Thursday, February 13, 2020

Favorite Japan-Related Memoirs

As part of my recent (or not-so-recent, anymore?) rekindled interest in Japanese language and culture, I've been reading a bunch of Japan-related memoirs. Here are some of my favorites:

Lost in Tokyo: A Year of Sex, Sushi, and Suicide in the Real Japan
The story of a British dude who becomes a teacher in Japan, it's alternately hilarious (in a very British-sense-of-humor kind of way) and poignant (in a very traditionally Japanese kind of way). The quality of the writing itself isn't exactly top-notch, but still, this is a total page-turner nonetheless.

Tune in Tokyo: The Gaijin Diaries
Another story about a Westerner (this time, from the Southern U.S.) who moves to Japan and becomes a teacher, this, too, was a fun and fast read. The humor comes not only from the fish-out-of-water angle, but also because I think Japan's culture and society are just inherently amusing in the same way that cats are, like where they are so eccentrically awesome that you can't help but to shake your head and chuckle.

Pretty Good Number One: An American Family Eats Tokyo
This time, a whole family (husband, wife, daughter) moves to Japan for a month, not to teach, but to experience what I assume to be an incredible, amazing food culture (I haven't been to Japan in thirty years, but it was good then, so I figure it's still good now). Will make you laugh, and also hungry.

Across Tokyo
Look, ma, no subtitle! Anyway, this one chronicles the journey of two Western transplants (they're from the U.S., but have been living in Japan for many years now) who "urban hike" from one end of Tokyo to the other, a span of distance that is much longer than you might think. Like all the previous books mentioned in this post, it is laugh-out-loud funny.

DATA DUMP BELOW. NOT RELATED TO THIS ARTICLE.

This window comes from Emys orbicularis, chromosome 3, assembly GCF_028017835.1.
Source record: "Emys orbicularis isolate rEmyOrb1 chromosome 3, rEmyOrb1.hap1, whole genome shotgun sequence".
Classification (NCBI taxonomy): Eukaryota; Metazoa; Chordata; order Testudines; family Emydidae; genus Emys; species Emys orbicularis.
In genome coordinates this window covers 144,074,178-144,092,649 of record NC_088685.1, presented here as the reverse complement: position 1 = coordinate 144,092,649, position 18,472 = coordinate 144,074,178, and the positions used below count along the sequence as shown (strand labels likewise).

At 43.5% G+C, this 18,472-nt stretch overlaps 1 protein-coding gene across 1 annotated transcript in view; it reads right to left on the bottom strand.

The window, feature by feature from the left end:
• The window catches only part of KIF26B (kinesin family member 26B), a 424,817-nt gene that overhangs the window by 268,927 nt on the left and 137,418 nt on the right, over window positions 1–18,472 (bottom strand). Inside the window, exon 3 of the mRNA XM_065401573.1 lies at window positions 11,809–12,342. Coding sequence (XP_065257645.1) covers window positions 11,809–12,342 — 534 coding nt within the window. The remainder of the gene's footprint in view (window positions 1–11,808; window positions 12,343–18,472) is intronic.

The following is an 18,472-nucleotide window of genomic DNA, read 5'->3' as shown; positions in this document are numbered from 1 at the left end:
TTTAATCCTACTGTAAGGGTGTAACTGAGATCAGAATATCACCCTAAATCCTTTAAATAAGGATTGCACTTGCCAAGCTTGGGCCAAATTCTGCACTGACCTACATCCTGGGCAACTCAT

Not One Shrine: Two Food Writers Devour Tokyo
Back to the subtitles, I see. Seriously, people, what's up with that? Is it some kind of nonfiction style rule that I don't know about? (Come to think of it, my friend Melissa Hart's recent nonfiction book Better With Books: 500 Diverse Books to Ignite Empathy and Encourage Self-Acceptance in Tweens and Teens has what is probably the longest subtitle in literary history. Check it out, though, it's terrific.) Anyway, this one is from the same guy who moved to Japan with his family for a month in Pretty Good Number One, only this time he's joined by his chef-friend and podcast co-host (who is the same person) as they go on a food crawl throughout Tokyo.

So yeah, if you're interested in Japan and enjoy some light, fun reading, I highly recommend all five of these books mentioned above. I'm also on the lookout for more, so if you know of any, let me know!

No comments:

Post a Comment